Top of the News: Socialism ain’t what it used to be. The Greek prime minister, a socialist, has been spending his time trying to appease the conspiratorial cabal that really controls the commanding heights of the world economy: bankers and speculators. While the European Union has agreed to a nebulous form of “support” to fend off a Greek default, the drama is far from over.
Greece wasn’t highly vulnerable to the global meltdown merely because of high government spending — it was that the spending was done through borrowing, and the Greek economy is not as diverse, entrepreneurial or productive as it needs to be. As with other smaller economies, business and tax revenue have been badly mauled by the Great Recession. The result: shakily financed government debt that is 120 percent of GDP. And unlike the United States, Greece lacks the world’s reserve currency or the safe haven of Treasury securities.
Germany must be wondering if the Euro was such a good idea after all. The EU has a common currency but each country sets its own fiscal policy. Germany has sustained decades of sound monetary and fiscal policy at home, as well as one of the world’s most robust economies and best social-safety nets (and high-speed rail). Now Germany and France must step up, at their peril, to keep the Euro bloc from unraveling under pressure from the Great Disruption. Its unraveling would hit America hard, too.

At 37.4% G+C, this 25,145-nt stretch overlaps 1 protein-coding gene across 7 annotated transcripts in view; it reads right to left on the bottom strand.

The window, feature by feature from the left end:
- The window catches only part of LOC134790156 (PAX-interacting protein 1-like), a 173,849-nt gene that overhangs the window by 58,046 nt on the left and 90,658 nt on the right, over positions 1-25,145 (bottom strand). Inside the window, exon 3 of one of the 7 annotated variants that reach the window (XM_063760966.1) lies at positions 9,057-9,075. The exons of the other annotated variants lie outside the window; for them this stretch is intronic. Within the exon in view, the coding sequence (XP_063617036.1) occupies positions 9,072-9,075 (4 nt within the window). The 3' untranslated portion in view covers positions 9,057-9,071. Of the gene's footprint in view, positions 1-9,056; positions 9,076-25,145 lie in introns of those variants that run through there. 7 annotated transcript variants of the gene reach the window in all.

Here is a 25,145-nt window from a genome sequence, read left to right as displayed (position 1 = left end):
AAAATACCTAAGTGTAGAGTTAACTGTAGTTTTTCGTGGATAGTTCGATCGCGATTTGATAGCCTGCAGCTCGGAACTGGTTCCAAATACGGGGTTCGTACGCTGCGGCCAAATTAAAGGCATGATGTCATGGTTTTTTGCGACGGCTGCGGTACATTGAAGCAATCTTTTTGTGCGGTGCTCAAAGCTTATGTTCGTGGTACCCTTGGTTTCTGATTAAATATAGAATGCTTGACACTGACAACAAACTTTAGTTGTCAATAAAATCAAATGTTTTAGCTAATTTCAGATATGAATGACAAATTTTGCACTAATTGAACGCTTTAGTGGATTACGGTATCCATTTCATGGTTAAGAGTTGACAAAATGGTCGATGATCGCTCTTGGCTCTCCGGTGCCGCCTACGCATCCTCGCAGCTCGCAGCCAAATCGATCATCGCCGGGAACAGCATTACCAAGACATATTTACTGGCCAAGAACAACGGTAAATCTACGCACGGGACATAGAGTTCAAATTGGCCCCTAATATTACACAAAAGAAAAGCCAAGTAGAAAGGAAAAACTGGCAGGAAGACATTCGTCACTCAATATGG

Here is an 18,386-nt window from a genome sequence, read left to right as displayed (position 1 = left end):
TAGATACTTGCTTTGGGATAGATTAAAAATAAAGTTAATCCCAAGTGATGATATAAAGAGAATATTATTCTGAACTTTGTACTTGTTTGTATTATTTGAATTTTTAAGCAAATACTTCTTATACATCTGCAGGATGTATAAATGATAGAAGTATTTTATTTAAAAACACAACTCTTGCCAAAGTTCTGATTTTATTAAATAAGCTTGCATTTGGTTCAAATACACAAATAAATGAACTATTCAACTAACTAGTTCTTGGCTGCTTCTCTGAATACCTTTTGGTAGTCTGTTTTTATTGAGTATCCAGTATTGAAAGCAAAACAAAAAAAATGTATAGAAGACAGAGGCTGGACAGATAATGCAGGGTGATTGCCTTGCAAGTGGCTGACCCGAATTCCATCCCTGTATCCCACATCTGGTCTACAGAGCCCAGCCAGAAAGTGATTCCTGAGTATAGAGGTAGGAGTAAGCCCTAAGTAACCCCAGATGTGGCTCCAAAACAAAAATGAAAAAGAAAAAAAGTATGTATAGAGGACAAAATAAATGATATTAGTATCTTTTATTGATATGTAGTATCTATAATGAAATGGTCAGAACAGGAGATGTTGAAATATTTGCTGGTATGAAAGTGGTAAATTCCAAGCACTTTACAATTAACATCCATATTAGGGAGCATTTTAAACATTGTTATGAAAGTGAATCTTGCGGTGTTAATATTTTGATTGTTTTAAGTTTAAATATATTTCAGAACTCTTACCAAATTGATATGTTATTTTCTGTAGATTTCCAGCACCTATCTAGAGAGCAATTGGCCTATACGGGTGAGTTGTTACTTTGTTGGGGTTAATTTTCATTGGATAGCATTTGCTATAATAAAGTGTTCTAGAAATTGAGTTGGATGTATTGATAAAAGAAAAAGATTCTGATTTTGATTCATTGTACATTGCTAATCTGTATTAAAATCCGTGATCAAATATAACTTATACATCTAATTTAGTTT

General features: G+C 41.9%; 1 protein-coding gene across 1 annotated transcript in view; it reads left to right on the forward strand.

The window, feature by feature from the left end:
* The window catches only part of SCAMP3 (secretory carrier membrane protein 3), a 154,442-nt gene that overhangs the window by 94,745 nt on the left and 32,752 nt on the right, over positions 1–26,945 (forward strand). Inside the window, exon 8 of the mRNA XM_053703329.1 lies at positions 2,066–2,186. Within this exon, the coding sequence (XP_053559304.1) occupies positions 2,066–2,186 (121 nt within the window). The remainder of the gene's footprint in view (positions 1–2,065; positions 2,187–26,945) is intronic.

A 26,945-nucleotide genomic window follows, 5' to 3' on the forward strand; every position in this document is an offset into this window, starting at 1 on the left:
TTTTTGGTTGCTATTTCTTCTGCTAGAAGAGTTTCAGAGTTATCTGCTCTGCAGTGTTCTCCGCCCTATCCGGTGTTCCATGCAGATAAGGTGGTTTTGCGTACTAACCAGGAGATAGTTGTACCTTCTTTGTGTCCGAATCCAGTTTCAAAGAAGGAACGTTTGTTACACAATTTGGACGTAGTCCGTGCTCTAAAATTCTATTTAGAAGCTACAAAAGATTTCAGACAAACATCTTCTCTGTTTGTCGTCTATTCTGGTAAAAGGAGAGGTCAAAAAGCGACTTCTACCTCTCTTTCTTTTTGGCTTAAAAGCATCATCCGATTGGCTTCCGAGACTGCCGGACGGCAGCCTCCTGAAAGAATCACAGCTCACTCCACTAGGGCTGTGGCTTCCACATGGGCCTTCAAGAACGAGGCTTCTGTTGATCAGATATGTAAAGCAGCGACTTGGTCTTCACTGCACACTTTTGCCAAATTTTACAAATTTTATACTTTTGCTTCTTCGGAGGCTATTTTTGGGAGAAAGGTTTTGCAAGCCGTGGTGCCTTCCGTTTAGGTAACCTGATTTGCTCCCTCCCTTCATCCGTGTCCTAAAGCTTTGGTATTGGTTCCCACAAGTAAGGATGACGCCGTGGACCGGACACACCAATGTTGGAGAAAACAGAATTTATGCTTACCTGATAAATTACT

In a few weeks or months, those who are curious will find the rare news report on the speculators that were short-selling Greece, making the crisis worse as they enriched themselves.
The Back Story: Why, oh, why do politicians put numbers on their hopes for job creation? Gov. Chris Gregoire claims her jobs plan will create 40,000 jobs. Now the Obama administration is saying it expects 95,000 new jobs a month this year.
Remember in True Grit, when the outlaw says to John Wayne: “That’s mighty brave talk for a one-eyed fat man…”? The Duke could deliver with his guns, but politicians are extremely constrained in today’s environment, where taxes must usually be cut and “government is the problem.” Much of the federal stimulus went to just preserving jobs — a good thing, but hardly the New Deal. One-third of it went to tax cuts that weren’t stimulative. At the state level, leaders are trying to close a huge budget hole.
Government can indeed create jobs — just look at America’s one ambitious jobs and uplift program: the military. But we’re not doing FDR-like things anymore, which for the 21st century would involve a much larger commitment to such things as high-speed rail, Amtrak, transit, the electrical grid, etc., plus more money for research, universities and a tougher trade policy. That would create jobs.
Otherwise, politicians will play small ball and hope that the private sector responds. But as we face the worse unemployment crisis since the Great Depression — where we are down more than 10 million jobs and need to create 125,000 a month just to stay even — 95,000 is neither serious nor realistic. I guess politicians don’t think they can speak to the American people like adults, about the historic challenges we face.
Today’s Econ Haiku:
At the New York Times
The climate change deniers
Get strange new respect